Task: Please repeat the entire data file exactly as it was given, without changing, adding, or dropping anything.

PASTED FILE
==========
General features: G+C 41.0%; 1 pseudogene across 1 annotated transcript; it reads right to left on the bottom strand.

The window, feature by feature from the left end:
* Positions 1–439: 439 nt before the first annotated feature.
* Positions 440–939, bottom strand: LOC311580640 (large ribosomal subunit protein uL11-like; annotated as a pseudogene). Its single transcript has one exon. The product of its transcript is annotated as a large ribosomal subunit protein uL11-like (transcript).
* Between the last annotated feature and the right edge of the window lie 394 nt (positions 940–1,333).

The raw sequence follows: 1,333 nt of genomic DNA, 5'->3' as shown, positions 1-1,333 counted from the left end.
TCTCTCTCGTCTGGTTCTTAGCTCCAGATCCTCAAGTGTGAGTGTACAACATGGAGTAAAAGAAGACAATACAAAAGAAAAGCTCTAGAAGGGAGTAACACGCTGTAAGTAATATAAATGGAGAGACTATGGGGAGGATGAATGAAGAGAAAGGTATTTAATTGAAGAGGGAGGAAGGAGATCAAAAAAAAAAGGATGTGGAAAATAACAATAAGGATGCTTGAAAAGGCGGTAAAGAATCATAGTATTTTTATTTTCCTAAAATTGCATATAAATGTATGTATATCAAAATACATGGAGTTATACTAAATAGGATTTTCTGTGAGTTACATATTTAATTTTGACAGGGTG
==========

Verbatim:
General features: G+C 41.0%; 1 pseudogene across 1 annotated transcript; it reads right to left on the bottom strand.

The window, feature by feature from the left end:
* Positions 1–439: 439 nt before the first annotated feature.
* Positions 440–939, bottom strand: LOC311580640 (large ribosomal subunit protein uL11-like; annotated as a pseudogene). Its single transcript has one exon. The product of its transcript is annotated as a large ribosomal subunit protein uL11-like (transcript).
* Between the last annotated feature and the right edge of the window lie 394 nt (positions 940–1,333).

The raw sequence follows: 1,333 nt of genomic DNA, 5'->3' as shown, positions 1-1,333 counted from the left end.
TCTCTCTCGTCTGGTTCTTAGCTCCAGATCCTCAAGTGTGAGTGTACAACATGGAGTAAAAGAAGACAATACAAAAGAAAAGCTCTAGAAGGGAGTAACACGCTGTAAGTAATATAAATGGAGAGACTATGGGGAGGATGAATGAAGAGAAAGGTATTTAATTGAAGAGGGAGGAAGGAGATCAAAAAAAAAAGGATGTGGAAAATAACAATAAGGATGCTTGAAAAGGCGGTAAAGAATCATAGTATTTTTATTTTCCTAAAATTGCATATAAATGTATGTATATCAAAATACATGGAGTTATACTAAATAGGATTTTCTGTGAGTTACATATTTAATTTTGACAGGGTG